• In an embodiment, a method of processing unstructured data includes accessing a rule set containing one or more rules stored in a computer-readable memory. Each rule includes a condition and one or more actions, and the actions may include one or more parameters. The method may include receiving one or more facts from an unstructured document. For at least one rule in the rule set, the method also may include evaluating whether the condition for the rule is satisfied based on the one or more facts, and if satisfied, performing each action for the rule based on the one or more parameters for the action.
  • In some embodiments the condition for a rule may include an expression such as an XPath expression, and the expression may prompt or involve a review of the unstructured document for the presence of at least one fact and return a value based on the evaluation of the at least one fact. The rules may include templates, such as XSLT templates, and/r they may be represented in a language such as XML. The method may include prioritizing a plurality of rules in the rule set, wherein the rule used in the determining is based on the prioritization. Optionally, the determining and performing an action may be performed for a plurality of rules in the rule set in an order determined by at least the prioritization.
  • In an alternate embodiment, a rule engine includes a rule set containing one or more rules, wherein each rule comprises a condition. It also may include a rule evaluator that applies a rule from the rule set to one or more facts from an unstructured document and evaluates whether the condition for the applied rule is satisfied based on the one or more facts. It also may include an action executor that performs one or more actions for the rule if the rule evaluator determines that the condition for the applied rule is satisfied.
  • In some embodiments, the action executor determines the action from the applied rule. The condition for a rule may include an expression such as an XPath expression, wherein the expression prompts evaluation based on at least one fact and returns a value based on the evaluation of the at least one fact. In some embodiments, the rules in the rule set may be represented in XML. In some embodiments, the rules in the rule set may be represented as an XSLT template.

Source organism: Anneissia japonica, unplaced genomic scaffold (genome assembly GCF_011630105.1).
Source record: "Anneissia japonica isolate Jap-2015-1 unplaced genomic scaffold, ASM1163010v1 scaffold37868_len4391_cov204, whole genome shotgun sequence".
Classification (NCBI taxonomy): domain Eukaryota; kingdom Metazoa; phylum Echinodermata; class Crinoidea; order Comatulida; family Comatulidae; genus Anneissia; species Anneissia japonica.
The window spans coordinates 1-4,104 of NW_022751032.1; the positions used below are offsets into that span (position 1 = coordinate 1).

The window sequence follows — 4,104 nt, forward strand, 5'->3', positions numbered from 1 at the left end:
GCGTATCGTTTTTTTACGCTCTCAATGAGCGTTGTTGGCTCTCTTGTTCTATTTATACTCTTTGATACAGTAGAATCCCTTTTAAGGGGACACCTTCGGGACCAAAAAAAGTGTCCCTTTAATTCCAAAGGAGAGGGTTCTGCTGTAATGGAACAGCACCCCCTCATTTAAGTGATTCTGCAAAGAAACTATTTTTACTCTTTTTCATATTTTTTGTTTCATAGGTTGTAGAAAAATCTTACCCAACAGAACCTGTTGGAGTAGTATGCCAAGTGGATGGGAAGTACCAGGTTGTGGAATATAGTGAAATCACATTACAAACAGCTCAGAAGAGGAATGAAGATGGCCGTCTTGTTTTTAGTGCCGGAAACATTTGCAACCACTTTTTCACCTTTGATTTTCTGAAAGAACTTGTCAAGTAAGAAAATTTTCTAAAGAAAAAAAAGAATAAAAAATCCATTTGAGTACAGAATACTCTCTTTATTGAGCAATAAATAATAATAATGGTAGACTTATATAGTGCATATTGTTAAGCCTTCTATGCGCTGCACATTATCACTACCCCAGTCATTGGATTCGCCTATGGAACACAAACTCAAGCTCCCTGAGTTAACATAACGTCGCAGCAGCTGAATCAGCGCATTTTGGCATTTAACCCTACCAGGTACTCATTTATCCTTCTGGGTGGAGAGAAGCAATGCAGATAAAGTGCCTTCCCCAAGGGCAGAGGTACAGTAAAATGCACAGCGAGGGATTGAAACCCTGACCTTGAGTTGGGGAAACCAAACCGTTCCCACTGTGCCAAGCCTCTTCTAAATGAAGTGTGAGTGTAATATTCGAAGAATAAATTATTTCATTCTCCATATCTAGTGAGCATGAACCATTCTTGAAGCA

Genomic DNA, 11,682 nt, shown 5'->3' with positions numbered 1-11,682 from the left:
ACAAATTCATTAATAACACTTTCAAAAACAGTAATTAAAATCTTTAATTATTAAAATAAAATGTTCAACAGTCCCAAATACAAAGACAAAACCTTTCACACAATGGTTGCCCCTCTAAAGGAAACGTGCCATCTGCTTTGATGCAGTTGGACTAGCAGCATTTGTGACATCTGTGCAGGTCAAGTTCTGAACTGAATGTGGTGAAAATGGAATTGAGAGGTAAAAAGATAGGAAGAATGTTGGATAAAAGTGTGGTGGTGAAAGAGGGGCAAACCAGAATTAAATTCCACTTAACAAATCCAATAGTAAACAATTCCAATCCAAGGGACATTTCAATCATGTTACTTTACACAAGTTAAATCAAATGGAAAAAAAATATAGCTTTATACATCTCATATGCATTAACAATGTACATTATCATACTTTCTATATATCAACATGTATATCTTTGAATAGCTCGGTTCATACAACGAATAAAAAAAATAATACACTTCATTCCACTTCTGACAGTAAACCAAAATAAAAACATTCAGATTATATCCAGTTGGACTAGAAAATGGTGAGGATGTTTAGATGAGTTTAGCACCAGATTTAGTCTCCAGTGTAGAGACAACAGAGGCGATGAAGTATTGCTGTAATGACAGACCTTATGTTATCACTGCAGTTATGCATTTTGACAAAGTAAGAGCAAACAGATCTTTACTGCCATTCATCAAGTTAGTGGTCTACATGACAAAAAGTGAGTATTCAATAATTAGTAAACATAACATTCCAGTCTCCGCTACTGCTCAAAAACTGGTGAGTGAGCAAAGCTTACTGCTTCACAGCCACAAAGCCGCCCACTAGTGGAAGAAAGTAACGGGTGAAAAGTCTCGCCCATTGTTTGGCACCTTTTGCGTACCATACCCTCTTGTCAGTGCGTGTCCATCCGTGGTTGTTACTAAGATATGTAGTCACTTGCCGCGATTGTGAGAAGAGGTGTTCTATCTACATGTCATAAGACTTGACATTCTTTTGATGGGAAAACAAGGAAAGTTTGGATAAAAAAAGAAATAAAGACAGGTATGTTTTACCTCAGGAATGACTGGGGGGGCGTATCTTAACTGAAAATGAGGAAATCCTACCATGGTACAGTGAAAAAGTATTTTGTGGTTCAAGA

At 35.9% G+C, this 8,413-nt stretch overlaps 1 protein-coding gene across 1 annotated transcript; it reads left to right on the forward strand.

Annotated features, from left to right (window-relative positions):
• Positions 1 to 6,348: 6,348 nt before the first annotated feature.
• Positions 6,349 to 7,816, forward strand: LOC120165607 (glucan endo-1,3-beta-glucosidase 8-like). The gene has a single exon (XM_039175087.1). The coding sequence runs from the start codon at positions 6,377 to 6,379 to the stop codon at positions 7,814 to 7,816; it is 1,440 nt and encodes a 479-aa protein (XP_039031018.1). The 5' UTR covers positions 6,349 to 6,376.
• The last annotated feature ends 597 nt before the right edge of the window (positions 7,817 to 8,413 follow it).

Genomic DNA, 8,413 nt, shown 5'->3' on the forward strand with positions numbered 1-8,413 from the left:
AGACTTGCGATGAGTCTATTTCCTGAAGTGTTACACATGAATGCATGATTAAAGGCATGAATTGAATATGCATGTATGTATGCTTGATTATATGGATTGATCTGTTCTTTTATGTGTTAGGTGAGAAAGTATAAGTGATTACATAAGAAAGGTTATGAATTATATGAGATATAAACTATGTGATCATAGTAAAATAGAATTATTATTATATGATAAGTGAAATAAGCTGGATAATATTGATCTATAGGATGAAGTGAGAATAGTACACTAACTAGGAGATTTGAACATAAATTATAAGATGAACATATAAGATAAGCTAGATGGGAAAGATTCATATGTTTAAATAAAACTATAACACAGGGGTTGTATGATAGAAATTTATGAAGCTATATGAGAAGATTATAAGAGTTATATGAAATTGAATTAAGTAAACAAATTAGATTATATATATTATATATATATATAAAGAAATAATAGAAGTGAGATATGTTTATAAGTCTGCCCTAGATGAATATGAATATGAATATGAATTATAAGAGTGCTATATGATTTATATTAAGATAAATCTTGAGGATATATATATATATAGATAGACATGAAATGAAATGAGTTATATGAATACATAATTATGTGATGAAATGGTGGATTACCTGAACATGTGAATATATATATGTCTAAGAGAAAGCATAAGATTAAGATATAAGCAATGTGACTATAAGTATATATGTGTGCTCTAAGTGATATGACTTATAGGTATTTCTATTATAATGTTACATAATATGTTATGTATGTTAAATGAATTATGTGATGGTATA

• In some embodiments, the rule engine also may include a preprocessor, wherein the preprocessor accepts one or more preprocessing instructions, wherein the preprocessing instructions describe one or more operations for receiving global parameters. In some embodiments, the rule engine also may include an action library for storing one or more actions, wherein the action executor calls or determines instructions for implementing the action from the action library. In some embodiments, each rule may include a priority, and the rule evaluator may evaluate the rules in an order determined by at least the priority for each rule.
  • BRIEF DESCRIPTION OF THE DRAWINGS
  • Aspects, features, benefits and advantages of the present invention will be apparent with regard to the following description and accompanying drawings, of which:
  • FIG. 1 depicts an exemplary rule engine according to an embodiment.
  • FIG. 2 depicts an alternate exemplary rule engine according to an embodiment.
  • FIG. 3 is a block diagram of exemplary internal hardware that may be used to contain or implement program instructions according to an embodiment.
  • DETAILED DESCRIPTION
  • The Extensible Markup Language (XML) is a general-purpose markup language for creating special-purpose markup languages, which are capable of describing many different kinds of data. XML documents use text to describe and apply a tree-based structure to information. All information is represented by text, interspersed with markup or “tags” indicating the information's separation into a hierarchy of character data, container-like elements and attributes of those elements. XML facilitates the sharing of data across different systems, such as systems connected via a computer network, such as the Internet and/or an intranet.
  • The fundamental unit in XML is the character. Characters are combined in certain allowable combinations to form, for example, an XML document, which includes one or more elements. Each element serves to hold some portion of the document's characters and may be encoded as a series of bits. An element typically includes a start tag (typically a name surrounded by angle brackets) and an end tag (typically the same name preceded by a forward slash and surrounded by angle brackets). Elements may have one or more attributes (i.e., name-value pairs), and any element may have sub-elements. Each XML document also includes a root element that serves as a top-level or identifier element.
  • XML provides a syntactic foundation for the creation or custom documents by leaving the names, allowable hierarchy, and meanings of the elements and attributes open and definable by a customizable schema. The general syntax of such languages is rigid in that documents must adhere to the general rules of XML to assure that all XML-aware software can parse and understand the relative arrangement of information within them. However, a schema provides a set of constraints within which all elements must abide. For example, schemas may permit only elements with certain names (e.g., “<loan amount>”/or attributes (e.g., the element named “<loan amount>” must contain one element named “dollars” and one element named “interest rate”).